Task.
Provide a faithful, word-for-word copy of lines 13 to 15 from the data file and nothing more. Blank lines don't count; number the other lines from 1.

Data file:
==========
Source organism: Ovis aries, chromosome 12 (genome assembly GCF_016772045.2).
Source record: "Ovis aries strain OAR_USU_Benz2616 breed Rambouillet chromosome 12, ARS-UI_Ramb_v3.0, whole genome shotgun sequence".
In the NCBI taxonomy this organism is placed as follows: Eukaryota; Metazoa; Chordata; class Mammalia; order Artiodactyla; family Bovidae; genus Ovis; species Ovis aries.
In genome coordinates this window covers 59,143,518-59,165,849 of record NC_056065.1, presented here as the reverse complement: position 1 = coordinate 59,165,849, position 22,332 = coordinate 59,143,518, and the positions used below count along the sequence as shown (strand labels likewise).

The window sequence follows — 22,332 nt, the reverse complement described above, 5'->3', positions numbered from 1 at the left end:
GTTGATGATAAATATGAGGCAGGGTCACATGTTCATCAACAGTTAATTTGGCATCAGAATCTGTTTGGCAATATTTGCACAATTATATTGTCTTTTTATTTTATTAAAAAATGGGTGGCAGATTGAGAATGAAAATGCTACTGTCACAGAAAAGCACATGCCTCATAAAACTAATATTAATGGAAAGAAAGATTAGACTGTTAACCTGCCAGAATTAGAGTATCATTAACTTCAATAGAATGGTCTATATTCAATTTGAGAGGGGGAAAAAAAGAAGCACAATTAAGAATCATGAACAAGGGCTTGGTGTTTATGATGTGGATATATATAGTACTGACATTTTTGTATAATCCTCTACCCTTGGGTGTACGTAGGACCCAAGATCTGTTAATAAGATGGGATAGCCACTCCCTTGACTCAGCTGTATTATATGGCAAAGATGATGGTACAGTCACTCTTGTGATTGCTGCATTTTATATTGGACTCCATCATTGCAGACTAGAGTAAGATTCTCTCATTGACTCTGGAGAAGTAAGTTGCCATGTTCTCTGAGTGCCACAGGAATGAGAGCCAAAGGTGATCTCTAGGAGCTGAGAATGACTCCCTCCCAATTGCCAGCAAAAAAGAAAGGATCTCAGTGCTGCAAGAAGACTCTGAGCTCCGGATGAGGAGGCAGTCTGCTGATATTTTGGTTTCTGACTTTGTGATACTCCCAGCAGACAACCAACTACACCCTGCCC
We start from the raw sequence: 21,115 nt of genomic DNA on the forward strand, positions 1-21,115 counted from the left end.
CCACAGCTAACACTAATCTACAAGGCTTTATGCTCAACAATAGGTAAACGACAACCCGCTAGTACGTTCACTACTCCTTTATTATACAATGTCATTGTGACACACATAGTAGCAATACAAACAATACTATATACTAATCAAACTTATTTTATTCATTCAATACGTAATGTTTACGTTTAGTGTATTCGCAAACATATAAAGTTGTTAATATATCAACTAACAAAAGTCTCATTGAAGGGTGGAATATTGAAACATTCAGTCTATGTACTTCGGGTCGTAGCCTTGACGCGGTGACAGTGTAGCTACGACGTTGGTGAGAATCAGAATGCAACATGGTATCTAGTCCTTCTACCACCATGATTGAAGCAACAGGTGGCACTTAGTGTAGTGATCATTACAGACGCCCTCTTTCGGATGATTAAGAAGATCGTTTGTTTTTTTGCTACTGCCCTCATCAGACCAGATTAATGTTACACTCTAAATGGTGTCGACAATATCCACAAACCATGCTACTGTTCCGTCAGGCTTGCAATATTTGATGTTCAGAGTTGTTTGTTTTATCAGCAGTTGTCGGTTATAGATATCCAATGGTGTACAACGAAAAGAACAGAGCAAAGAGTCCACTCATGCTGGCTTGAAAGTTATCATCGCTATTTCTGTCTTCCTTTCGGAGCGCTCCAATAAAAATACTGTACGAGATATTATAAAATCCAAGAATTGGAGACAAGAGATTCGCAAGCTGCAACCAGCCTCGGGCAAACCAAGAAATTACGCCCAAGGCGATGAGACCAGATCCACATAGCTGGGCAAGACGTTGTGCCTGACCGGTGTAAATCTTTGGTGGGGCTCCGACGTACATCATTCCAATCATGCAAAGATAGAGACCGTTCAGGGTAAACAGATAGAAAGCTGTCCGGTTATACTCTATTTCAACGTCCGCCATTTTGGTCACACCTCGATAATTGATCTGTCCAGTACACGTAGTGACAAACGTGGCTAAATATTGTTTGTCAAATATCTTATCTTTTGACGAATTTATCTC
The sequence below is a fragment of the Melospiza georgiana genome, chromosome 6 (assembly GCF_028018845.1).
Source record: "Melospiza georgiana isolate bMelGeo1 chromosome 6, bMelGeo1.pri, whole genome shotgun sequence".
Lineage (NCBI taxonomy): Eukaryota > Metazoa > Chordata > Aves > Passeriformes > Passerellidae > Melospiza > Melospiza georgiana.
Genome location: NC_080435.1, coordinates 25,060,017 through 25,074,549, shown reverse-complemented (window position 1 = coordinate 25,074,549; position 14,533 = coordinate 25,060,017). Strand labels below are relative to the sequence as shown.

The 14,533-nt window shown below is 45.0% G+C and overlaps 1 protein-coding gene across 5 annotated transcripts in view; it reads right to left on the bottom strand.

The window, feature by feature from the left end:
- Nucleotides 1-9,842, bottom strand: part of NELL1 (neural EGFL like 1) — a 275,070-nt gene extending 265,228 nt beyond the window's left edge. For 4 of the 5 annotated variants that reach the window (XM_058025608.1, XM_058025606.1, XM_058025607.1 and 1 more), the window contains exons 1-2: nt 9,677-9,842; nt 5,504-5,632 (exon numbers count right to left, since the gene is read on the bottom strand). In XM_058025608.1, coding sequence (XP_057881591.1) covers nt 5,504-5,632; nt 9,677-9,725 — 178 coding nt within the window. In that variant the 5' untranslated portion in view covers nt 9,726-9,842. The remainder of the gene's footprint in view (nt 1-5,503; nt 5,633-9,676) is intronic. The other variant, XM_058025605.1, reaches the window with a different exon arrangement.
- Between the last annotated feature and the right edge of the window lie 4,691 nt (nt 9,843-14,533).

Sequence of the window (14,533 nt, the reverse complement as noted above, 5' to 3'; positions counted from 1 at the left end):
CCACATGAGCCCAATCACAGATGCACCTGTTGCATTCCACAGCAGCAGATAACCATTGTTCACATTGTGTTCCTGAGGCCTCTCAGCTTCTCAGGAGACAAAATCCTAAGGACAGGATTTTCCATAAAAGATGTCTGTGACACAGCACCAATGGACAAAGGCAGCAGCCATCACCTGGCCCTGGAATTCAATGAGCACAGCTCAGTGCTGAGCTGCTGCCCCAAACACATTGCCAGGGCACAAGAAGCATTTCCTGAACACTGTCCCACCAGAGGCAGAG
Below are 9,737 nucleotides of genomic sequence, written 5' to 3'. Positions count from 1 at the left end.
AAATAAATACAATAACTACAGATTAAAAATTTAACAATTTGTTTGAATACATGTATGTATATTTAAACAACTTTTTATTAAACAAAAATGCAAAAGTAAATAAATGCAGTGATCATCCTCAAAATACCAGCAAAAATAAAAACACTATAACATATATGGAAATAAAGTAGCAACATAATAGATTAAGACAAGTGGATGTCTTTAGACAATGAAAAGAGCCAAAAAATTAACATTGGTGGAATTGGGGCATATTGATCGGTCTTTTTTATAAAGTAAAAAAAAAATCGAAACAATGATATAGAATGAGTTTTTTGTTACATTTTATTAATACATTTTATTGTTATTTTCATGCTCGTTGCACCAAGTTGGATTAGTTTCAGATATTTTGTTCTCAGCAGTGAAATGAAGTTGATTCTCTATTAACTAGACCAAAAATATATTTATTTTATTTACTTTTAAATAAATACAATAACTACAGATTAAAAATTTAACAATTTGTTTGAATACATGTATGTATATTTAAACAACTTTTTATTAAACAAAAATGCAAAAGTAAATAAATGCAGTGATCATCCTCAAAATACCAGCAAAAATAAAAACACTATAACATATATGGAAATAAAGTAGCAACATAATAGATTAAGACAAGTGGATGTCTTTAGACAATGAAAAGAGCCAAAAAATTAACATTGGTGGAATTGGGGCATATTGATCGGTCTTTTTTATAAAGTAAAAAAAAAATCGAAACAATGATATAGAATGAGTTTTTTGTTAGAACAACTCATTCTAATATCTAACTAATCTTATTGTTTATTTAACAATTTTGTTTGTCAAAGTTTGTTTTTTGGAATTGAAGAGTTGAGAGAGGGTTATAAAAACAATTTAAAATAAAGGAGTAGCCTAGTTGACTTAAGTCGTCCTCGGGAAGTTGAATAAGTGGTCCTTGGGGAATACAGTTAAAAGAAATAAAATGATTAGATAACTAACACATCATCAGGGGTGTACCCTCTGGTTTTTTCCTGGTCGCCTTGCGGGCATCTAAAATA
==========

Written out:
The 14,533-nt window shown below is 45.0% G+C and overlaps 1 protein-coding gene across 5 annotated transcripts in view; it reads right to left on the bottom strand.

The window, feature by feature from the left end:
- Nucleotides 1-9,842, bottom strand: part of NELL1 (neural EGFL like 1) — a 275,070-nt gene extending 265,228 nt beyond the window's left edge. For 4 of the 5 annotated variants that reach the window (XM_058025608.1, XM_058025606.1, XM_058025607.1 and 1 more), the window contains exons 1-2: nt 9,677-9,842; nt 5,504-5,632 (exon numbers count right to left, since the gene is read on the bottom strand). In XM_058025608.1, coding sequence (XP_057881591.1) covers nt 5,504-5,632; nt 9,677-9,725 — 178 coding nt within the window. In that variant the 5' untranslated portion in view covers nt 9,726-9,842. The remainder of the gene's footprint in view (nt 1-5,503; nt 5,633-9,676) is intronic. The other variant, XM_058025605.1, reaches the window with a different exon arrangement.